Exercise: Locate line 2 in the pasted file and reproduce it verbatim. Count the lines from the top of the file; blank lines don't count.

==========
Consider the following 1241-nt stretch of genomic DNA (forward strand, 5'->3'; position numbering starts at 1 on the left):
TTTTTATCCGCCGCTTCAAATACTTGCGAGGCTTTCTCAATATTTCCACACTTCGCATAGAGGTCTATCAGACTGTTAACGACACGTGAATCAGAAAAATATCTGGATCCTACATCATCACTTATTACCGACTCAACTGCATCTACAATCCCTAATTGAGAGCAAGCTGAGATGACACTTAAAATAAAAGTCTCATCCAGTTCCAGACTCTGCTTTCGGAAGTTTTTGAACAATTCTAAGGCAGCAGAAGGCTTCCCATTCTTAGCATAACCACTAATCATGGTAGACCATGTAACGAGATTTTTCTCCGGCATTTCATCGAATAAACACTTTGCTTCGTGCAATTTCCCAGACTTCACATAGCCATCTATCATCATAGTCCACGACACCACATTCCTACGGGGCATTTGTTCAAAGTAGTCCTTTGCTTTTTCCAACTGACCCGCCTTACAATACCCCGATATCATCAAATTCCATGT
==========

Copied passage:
TTTTTATCCGCCGCTTCAAATACTTGCGAGGCTTTCTCAATATTTCCACACTTCGCATAGAGGTCTATCAGACTGTTAACGACACGTGAATCAGAAAAATATCTGGATCCTACATCATCACTTATTACCGACTCAACTGCATCTACAATCCCTAATTGAGAGCAAGCTGAGATGACACTTAAAATAAAAGTCTCATCCAGTTCCAGACTCTGCTTTCGGAAGTTTTTGAACAATTCTAAGGCAGCAGAAGGCTTCCCATTCTTAGCATAACCACTAATCATGGTAGACCATGTAACGAGATTTTTCTCCGGCATTTCATCGAATAAACACTTTGCTTCGTGCAATTTCCCAGACTTCACATAGCCATCTATCATCATAGTCCACGACACCACATTCCTACGGGGCATTTGTTCAAAGTAGTCCTTTGCTTTTTCCAACTGACCCGCCTTACAATACCCCGATATCATCAAATTCCATGT